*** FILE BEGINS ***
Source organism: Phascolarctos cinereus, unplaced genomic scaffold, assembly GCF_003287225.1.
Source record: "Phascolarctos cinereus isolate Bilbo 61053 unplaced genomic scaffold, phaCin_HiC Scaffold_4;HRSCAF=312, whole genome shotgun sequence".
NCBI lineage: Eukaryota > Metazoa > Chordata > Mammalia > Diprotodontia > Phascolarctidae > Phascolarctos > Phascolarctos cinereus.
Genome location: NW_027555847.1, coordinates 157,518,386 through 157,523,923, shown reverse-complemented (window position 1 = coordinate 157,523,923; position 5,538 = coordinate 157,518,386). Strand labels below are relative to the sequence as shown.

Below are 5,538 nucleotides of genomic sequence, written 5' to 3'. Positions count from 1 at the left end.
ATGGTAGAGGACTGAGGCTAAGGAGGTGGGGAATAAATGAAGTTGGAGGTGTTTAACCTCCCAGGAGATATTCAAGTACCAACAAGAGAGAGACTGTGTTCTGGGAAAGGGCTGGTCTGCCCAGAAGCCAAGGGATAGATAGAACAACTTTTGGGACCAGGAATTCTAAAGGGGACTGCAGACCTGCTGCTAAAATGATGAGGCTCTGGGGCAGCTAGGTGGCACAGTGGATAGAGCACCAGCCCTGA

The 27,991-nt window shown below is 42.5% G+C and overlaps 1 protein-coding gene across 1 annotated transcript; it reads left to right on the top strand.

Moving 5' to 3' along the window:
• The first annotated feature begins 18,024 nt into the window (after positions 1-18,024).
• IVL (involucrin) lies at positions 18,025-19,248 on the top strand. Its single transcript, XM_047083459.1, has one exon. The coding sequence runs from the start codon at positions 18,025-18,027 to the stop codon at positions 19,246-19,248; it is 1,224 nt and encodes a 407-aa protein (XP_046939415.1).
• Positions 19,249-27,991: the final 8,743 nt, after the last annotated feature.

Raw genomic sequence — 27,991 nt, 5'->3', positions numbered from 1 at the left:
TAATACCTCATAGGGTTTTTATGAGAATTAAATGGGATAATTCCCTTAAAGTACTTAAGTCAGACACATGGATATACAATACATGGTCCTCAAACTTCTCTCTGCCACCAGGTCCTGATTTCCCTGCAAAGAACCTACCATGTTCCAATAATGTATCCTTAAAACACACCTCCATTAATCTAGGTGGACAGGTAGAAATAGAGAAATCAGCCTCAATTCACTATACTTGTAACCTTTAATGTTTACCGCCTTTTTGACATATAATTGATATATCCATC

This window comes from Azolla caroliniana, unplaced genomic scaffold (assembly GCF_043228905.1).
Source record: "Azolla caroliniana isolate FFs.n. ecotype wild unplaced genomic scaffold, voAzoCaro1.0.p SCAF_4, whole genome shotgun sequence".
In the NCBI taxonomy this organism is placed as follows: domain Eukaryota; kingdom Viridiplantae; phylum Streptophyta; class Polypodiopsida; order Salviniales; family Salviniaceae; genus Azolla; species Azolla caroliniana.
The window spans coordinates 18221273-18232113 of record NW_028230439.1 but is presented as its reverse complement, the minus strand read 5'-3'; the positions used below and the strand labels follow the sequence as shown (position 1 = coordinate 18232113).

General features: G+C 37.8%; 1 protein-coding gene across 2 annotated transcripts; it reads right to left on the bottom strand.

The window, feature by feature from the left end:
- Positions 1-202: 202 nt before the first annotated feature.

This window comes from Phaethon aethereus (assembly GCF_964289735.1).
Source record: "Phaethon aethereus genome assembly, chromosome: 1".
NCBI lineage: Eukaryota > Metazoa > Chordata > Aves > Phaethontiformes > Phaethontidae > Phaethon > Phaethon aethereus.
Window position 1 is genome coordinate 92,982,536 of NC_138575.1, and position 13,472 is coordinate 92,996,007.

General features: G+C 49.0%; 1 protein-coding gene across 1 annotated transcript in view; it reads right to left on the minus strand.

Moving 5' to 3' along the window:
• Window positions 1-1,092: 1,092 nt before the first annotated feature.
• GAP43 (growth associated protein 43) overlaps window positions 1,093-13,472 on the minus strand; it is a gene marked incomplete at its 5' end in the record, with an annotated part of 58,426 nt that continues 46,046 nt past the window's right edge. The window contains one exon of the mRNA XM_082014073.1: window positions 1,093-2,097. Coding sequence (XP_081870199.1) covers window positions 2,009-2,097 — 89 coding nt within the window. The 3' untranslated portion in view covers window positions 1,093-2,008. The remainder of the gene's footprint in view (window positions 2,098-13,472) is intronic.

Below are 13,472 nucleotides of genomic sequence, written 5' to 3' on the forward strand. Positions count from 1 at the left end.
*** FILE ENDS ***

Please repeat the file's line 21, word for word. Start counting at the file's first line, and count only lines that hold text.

This window comes from Phaethon aethereus (assembly GCF_964289735.1).